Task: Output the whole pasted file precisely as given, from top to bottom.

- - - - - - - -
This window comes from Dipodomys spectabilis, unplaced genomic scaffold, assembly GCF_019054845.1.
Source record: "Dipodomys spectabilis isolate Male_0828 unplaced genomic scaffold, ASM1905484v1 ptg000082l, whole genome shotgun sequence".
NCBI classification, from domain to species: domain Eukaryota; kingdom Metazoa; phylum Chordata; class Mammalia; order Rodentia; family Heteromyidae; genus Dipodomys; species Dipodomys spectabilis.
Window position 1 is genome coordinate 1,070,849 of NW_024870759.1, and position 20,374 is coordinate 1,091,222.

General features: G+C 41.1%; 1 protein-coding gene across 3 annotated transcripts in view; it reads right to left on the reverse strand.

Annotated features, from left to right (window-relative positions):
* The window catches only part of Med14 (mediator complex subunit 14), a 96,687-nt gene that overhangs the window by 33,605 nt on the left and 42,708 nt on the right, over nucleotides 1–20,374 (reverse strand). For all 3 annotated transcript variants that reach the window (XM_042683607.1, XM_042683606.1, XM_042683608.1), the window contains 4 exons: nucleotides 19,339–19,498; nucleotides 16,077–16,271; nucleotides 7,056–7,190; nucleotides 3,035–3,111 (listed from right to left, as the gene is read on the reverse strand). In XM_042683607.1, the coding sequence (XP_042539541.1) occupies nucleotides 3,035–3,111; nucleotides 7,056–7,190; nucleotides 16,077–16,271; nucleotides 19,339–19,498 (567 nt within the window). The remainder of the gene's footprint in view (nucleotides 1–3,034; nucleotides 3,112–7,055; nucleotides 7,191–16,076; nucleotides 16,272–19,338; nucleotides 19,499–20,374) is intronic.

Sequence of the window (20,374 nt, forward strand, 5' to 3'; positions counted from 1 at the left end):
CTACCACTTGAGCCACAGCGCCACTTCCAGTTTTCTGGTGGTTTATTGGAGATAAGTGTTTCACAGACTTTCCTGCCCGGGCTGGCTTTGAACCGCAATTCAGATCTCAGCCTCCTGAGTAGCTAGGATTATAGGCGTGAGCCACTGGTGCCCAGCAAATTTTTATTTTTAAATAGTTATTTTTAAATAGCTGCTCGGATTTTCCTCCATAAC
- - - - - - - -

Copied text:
This window comes from Dipodomys spectabilis, unplaced genomic scaffold, assembly GCF_019054845.1.
Source record: "Dipodomys spectabilis isolate Male_0828 unplaced genomic scaffold, ASM1905484v1 ptg000082l, whole genome shotgun sequence".
NCBI classification, from domain to species: domain Eukaryota; kingdom Metazoa; phylum Chordata; class Mammalia; order Rodentia; family Heteromyidae; genus Dipodomys; species Dipodomys spectabilis.
Window position 1 is genome coordinate 1,070,849 of NW_024870759.1, and position 20,374 is coordinate 1,091,222.

General features: G+C 41.1%; 1 protein-coding gene across 3 annotated transcripts in view; it reads right to left on the reverse strand.

Annotated features, from left to right (window-relative positions):
* The window catches only part of Med14 (mediator complex subunit 14), a 96,687-nt gene that overhangs the window by 33,605 nt on the left and 42,708 nt on the right, over nucleotides 1–20,374 (reverse strand). For all 3 annotated transcript variants that reach the window (XM_042683607.1, XM_042683606.1, XM_042683608.1), the window contains 4 exons: nucleotides 19,339–19,498; nucleotides 16,077–16,271; nucleotides 7,056–7,190; nucleotides 3,035–3,111 (listed from right to left, as the gene is read on the reverse strand). In XM_042683607.1, the coding sequence (XP_042539541.1) occupies nucleotides 3,035–3,111; nucleotides 7,056–7,190; nucleotides 16,077–16,271; nucleotides 19,339–19,498 (567 nt within the window). The remainder of the gene's footprint in view (nucleotides 1–3,034; nucleotides 3,112–7,055; nucleotides 7,191–16,076; nucleotides 16,272–19,338; nucleotides 19,499–20,374) is intronic.

Sequence of the window (20,374 nt, forward strand, 5' to 3'; positions counted from 1 at the left end):
CTACCACTTGAGCCACAGCGCCACTTCCAGTTTTCTGGTGGTTTATTGGAGATAAGTGTTTCACAGACTTTCCTGCCCGGGCTGGCTTTGAACCGCAATTCAGATCTCAGCCTCCTGAGTAGCTAGGATTATAGGCGTGAGCCACTGGTGCCCAGCAAATTTTTATTTTTAAATAGTTATTTTTAAATAGCTGCTCGGATTTTCCTCCATAAC